Most drummers I know think a conversation about drum setup and tuning is about as exciting as watching paint dry. But when you think about it, there’s no better way to get a good start and progress quickly on this beast of an instrument than simply setting up your drums correctly and having them sound great. The sad fact is that all the practice in the world won’t help you get around a drum set that’s fighting you every step of the way. Drummers, more than any other musicians, have to create a comfortable musical environment with a multi-instrument, multisurface contraption that we play with all four limbs! That’s a tall order, but together we’re about to slay the beast. Let’s get to work.
Please remember the tips I’m giving you are for general reference. Every drummer’s body is different, and there is more than one way to be comfortable behind a set of drums. Don’t get sucked into the “right” and “wrong” trap, because what’s right for you may be wrong for someone else. This article is designed to give you a great place to start and from there, suit to taste. Also, if you are a lefty, just do the mirror image of what I describe here.
If you watch your favorite drummers play, you’ll hopefully notice how they are completely free to play the music, rather than having to think about the drums. That’s our goal. Here’s a top-secret and very complicated list of the three things you want from your setup:
1. A comfortable instrument to play.
2. A comfortable instrument to play.
3. See 1 and 2.
Get it? Now “comfortable” doesn’t mean you can take a nap behind your drums: It means you can reach everything you need to, everything is positioned for maximum playability at all dynamic levels, and you don’t have to move your body in an unnatural way to play any part of your drum set. Most importantly, it means that you are balanced, neutral, and centered — no hunching over, no slouching, no jumping up out of your seat to reach a cymbal.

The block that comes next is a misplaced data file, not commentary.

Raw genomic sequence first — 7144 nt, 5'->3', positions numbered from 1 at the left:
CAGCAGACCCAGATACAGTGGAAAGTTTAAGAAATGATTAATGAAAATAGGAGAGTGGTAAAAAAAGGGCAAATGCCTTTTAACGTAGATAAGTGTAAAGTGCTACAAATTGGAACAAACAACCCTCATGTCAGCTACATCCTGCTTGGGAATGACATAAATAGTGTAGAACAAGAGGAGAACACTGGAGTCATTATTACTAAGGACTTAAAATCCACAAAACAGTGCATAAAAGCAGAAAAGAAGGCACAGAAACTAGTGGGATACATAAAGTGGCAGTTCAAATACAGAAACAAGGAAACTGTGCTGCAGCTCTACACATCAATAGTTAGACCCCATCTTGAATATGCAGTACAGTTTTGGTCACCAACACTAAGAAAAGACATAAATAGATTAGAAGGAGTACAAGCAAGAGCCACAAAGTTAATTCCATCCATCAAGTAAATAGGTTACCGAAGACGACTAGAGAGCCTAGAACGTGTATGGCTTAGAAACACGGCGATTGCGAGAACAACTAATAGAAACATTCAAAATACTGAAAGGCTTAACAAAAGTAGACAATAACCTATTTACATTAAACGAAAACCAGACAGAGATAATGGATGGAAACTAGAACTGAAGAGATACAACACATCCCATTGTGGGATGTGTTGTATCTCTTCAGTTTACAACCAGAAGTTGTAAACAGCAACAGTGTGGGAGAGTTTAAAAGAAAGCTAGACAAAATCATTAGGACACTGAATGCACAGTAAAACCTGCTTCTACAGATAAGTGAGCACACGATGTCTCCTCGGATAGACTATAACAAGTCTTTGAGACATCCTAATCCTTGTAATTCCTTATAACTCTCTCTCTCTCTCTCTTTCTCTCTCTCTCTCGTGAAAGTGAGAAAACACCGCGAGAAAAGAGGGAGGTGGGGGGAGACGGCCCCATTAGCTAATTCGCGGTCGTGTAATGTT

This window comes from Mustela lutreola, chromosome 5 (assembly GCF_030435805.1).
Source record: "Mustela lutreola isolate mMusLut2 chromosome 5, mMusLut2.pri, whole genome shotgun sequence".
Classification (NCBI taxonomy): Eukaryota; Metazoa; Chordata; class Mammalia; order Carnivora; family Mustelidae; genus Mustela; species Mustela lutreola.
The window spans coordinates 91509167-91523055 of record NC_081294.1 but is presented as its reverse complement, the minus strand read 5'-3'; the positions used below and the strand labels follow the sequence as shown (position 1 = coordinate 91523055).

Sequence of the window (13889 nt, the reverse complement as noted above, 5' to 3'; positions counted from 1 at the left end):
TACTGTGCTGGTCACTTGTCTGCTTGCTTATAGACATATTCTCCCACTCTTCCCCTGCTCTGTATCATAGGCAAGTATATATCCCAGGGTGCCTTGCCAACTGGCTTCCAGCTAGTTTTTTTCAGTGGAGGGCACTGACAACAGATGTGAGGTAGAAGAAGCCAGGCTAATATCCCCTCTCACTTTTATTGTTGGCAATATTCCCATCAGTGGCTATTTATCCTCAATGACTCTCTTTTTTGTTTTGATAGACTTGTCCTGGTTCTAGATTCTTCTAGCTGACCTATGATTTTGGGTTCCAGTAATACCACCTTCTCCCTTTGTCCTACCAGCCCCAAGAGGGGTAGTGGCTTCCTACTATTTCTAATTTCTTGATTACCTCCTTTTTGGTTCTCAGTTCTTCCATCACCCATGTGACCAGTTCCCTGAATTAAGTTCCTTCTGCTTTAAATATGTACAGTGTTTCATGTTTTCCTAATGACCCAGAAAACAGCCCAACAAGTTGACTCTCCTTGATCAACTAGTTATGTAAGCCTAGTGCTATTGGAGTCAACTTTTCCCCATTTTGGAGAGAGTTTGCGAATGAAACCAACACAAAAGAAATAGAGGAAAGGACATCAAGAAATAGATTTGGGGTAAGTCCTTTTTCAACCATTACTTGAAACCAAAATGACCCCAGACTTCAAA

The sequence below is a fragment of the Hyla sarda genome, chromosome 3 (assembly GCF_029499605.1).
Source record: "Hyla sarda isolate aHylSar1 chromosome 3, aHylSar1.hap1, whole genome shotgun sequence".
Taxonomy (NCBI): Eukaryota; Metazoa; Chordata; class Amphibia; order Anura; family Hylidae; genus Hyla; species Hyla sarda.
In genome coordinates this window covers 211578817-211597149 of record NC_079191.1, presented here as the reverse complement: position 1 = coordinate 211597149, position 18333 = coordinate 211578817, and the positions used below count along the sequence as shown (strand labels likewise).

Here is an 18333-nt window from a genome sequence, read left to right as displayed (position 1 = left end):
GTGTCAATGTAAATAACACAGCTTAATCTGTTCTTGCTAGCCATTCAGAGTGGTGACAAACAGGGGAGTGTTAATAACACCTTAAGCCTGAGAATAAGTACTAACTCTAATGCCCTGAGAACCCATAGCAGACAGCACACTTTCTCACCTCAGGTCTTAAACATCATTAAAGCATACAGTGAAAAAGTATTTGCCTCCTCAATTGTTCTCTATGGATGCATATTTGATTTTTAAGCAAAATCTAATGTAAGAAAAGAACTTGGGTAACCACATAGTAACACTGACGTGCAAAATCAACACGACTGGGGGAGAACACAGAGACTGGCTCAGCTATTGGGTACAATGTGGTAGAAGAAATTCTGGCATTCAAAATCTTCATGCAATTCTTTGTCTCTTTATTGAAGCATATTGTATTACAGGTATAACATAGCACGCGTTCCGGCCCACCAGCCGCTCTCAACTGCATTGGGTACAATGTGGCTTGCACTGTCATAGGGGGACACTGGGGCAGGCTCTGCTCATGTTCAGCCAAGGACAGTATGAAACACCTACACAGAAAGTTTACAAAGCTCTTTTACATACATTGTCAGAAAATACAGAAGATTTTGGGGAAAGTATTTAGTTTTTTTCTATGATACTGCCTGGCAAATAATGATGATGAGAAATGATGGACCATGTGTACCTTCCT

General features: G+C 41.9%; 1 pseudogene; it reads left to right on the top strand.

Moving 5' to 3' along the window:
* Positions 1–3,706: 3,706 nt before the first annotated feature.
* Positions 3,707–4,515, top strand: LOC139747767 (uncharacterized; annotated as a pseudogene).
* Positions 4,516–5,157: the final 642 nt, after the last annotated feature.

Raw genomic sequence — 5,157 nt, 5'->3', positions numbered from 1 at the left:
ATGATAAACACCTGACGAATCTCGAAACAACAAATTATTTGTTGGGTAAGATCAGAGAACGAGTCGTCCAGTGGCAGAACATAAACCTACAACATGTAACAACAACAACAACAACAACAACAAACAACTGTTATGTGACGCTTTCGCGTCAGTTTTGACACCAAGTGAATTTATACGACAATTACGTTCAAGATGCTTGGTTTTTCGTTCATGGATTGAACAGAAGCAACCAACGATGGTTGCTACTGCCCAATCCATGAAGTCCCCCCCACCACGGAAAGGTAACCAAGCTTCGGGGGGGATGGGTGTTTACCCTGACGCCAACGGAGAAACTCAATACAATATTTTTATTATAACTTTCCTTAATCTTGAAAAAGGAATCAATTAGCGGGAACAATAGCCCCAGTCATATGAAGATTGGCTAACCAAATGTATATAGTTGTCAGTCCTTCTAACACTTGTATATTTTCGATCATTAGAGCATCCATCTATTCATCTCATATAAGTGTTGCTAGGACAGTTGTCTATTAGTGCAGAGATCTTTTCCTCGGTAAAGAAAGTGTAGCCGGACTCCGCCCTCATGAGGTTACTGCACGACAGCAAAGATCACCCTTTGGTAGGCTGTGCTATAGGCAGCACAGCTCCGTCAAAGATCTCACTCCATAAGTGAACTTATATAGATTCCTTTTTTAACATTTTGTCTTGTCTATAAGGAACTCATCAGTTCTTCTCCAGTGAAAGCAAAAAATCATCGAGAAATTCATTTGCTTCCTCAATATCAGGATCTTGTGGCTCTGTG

Everything starts with your seat. Sitting too low or too high is a common problem for young players. The general rule for seat height is that your thighs should be parallel to the floor when your legs are on the pedals. If your knees are above your hips, you’re sitting too low (Fig. 1).
If you are towering over the drums and pedals, you’re sitting too high (Fig. 2). Move your seat into position behind your drum set, and rest your feet on your pedals.
Both legs should have approximately the same angle at the knees and be spread evenly apart (Fig. 3). A little lower or higher from this point is fine and, as with all things about setting up, very personal.